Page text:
Pricing to Cover Exporting Costs
One of the most serious mistakes companies make when entering overseas markets is to underprice their products or services because they've underestimated the cost of going international. Ed Mayorga, who exports integrated communications systems, targets the same bottom-line profit margin on his overseas sales that he does on domestic sales. But to do so, the CEO of R&E Electronics calculates his costs and price structure quite differently. Some of the hidden costs that affect R&E's export prices include
* Longer collection cycles. When pricing, Mayorga adds in a charge to cover his cost of borrowing while he waits to collect from his export customers, who are slower payers. To speed up collections, R&E offers price discounts to international customers who pay for goods upon or before delivery.
* Administrative overhead. Mayorga has found that international sales require more paper and manpower than domestic sales do. So he assigns a larger percentage of general and administrative (G&A) costs to his overseas jobs.
* Insurance. "Our insurance fees add up to one of the biggest cost components relating to any foreign sale," says Mayorga. Before bidding on a foreign job, his salespeople must consult insurance brokers who live in the relevant country or are U.S.-based specialists in the region. The job isn't priced until a solid insurance quote comes in.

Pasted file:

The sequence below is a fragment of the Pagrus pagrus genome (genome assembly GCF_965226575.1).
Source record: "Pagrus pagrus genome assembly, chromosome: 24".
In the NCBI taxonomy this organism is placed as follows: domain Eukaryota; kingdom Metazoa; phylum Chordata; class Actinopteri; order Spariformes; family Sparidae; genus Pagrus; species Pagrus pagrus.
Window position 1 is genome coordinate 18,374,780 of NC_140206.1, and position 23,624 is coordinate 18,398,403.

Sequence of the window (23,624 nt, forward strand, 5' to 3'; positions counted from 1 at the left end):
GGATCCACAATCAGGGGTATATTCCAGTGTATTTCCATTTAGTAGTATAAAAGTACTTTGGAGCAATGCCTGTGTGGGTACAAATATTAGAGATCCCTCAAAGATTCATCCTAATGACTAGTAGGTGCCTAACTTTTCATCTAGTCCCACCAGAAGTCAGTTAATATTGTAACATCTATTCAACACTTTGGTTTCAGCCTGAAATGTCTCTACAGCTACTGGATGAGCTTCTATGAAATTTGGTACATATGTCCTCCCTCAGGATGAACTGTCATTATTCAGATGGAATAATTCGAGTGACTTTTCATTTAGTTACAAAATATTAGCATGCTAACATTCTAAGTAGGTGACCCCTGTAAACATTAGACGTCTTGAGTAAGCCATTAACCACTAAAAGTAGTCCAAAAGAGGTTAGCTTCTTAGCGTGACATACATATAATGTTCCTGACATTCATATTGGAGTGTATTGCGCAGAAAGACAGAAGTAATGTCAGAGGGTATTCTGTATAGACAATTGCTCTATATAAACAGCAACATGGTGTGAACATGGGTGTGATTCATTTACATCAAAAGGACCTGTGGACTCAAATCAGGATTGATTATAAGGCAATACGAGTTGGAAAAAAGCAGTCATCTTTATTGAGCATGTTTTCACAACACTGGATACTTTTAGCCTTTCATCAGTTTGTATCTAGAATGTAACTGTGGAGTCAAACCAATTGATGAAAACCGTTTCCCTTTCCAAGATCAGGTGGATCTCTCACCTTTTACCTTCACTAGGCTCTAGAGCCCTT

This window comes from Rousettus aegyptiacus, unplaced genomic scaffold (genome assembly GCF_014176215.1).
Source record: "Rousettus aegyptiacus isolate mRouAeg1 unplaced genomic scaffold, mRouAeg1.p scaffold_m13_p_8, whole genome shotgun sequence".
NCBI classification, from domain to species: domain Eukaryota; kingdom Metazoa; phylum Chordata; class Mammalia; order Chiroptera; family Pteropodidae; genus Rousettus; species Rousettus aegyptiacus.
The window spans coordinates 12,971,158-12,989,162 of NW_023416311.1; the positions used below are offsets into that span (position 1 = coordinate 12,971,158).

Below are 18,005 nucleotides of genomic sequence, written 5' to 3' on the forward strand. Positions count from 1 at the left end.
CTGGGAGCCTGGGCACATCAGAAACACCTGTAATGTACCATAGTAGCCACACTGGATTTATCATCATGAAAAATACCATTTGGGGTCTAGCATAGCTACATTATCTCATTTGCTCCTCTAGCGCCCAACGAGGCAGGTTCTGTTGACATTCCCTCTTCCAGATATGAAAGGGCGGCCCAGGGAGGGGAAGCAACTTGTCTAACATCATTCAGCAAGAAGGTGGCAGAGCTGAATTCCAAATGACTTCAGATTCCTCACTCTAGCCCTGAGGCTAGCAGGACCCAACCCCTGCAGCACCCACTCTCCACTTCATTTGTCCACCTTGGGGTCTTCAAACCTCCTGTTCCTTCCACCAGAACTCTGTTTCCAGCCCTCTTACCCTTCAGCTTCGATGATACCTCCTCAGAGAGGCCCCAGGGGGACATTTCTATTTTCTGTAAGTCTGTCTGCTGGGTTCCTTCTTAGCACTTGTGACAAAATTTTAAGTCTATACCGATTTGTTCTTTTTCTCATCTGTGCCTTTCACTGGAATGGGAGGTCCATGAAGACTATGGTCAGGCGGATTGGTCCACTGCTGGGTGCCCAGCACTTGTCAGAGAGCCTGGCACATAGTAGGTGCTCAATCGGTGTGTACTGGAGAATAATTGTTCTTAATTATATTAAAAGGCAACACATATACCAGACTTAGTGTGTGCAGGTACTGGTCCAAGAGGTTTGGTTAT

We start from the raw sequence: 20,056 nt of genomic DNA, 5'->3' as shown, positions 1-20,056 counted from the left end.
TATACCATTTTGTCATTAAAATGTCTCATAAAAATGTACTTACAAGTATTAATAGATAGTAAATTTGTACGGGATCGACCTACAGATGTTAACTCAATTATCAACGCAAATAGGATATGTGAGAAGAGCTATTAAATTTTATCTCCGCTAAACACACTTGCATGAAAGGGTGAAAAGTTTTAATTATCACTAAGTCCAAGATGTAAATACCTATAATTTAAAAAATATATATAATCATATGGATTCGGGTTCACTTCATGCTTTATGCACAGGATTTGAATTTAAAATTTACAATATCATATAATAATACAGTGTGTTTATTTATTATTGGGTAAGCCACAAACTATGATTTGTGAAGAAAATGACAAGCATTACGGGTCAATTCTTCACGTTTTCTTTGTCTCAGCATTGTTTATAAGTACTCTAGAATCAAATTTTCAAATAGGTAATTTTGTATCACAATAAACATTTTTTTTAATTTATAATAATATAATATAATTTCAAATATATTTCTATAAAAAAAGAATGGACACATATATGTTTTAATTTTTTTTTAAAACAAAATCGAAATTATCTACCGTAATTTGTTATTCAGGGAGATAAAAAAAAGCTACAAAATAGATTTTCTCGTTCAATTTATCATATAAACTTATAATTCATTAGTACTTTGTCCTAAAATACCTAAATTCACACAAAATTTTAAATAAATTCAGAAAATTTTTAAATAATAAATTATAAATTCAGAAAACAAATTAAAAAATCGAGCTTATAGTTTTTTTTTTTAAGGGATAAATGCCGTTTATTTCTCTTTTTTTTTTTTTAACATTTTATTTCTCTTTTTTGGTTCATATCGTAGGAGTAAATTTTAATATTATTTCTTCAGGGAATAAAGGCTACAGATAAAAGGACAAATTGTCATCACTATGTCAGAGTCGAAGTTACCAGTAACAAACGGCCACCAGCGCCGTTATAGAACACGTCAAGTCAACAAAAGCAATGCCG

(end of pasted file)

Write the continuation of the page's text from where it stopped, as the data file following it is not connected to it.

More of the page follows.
* Taxes. Because R&E requires its foreign customers to make payments in dollars directly to its Wilmington, N.C., headquarters, only U.S. taxes must be factored into foreign bids. "I was afraid we'd be overwhelmed if we had to worry about different tax laws and rates in different countries," Mayorga explains. For companies that don't follow this strategy, it's essential to add an accountant's estimate of foreign-tax liabilities to all price quotes. -- Jill Andresky Fraser